The great tragedy of life is not unanswered prayer
but unoffered prayer.
— F. B. Meyer
Ezekiel was shell-shocked. He had already suffered the violence of deportation. He had already heard God describe the form his judgment would take: now he sees it. The God whom he dedicated his life to serving was now slaughtering his own.
Perhaps it was Ezekiel’s glimpse of God’s glory lifting off of the ark in the holy of holies. Perhaps it was the fact that the dead bodies (unclean according to the law) were piling up in the holy place. Perhaps it was sheer shock at the graphic violence in front of his eyes. Whatever the cause, Ezekiel was overwhelmed enough to speak up and question the ineffable Himself.
. . .
Confronting God was new to Ezekiel. Unlike many other prophets, Ezekiel usually just did what he was told—here, he questions. In this brief passage, we see the heart of all intercessors—people so moved by the suffering of others they are compelled to pray.
This type of questioning is not new in scripture. In Genesis, God told Abraham about the wickedness of Sodom and Gomorrah. Listen to Abraham as he pleads with God for the people:
Will you indeed sweep away the righteous with the wicked? Suppose there are fifty righteous within the city; will you then sweep away the place and not forgive it for the fifty righteous who are in it? Far be it from you to do such a thing, to slay the righteous with the wicked, so that the righteous fare as the wicked! Far be that from you! Shall not the Judge of all the earth do what is just?” (Genesis 18:23-25, NRSV)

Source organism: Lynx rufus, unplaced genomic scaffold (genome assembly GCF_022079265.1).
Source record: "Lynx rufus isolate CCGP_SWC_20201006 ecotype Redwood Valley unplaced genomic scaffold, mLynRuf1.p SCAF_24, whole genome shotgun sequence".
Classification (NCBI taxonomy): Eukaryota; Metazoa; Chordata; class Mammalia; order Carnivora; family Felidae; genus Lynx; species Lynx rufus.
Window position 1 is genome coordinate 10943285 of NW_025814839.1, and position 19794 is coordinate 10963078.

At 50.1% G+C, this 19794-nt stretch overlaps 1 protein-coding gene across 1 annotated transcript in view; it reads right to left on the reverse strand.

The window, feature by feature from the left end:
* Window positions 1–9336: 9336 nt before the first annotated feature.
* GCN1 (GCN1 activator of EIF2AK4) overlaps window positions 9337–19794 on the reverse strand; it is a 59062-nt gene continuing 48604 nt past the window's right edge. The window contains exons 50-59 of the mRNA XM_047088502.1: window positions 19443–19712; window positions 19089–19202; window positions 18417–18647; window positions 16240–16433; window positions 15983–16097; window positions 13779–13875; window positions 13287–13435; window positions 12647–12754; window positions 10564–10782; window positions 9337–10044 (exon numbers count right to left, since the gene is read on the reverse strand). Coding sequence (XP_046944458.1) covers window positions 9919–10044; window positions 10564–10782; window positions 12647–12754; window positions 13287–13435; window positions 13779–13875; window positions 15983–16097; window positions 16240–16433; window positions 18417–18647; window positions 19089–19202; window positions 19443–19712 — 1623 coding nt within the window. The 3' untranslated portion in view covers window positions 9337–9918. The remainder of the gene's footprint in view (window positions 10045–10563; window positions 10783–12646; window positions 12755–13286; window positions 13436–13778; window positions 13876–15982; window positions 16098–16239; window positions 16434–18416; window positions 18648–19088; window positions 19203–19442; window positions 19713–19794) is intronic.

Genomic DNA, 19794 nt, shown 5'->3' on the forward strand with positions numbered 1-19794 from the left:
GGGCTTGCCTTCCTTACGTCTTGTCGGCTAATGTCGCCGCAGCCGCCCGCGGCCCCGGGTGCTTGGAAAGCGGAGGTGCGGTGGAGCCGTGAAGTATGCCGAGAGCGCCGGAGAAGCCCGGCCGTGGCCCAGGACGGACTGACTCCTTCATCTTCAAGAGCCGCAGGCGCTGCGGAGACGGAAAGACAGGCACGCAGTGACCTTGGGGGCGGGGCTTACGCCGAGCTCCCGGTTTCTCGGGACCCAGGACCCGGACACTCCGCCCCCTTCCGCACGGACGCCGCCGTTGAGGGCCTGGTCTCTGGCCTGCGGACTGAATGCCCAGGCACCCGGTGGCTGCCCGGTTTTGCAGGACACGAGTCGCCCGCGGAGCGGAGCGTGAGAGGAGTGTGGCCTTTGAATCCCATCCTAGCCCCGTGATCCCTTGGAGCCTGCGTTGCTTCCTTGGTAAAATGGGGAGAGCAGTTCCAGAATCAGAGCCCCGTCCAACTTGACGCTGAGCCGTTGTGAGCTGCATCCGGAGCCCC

Abraham succeeded in bargaining God down to ten people. For just ten righteous people, God would not destroy Sodom.
. . .
Both intercessory cases end the same way. In Abraham’s case, God could not find ten righteous people. In Ezekiel’s case, God’s judgment was irrevocable. The righteous (those who moan and groan over the spiritual state of the city) would not be destroyed, but the rest had lived their last day.
How does this inform our own times of intercession? Godly people throughout scripture and history have pleaded with God for the lives of others. This is a legitimate way to express love for our neighbours. We have to realize, however, that God has the final say. In some cases, God is persuaded to change what he had planned. In other cases, he holds the course. In all cases, we bless God.
Naked I came from my mother’s womb, and naked shall I return there; the LORD gave, and the LORD has taken away; blessed be the name of the LORD (Job 1:20-21, NRSV).
. . .
Sovereign Lord, give us a heart of love for the dying people around us. Move us to intercede for them. In Jesus’ name, Amen.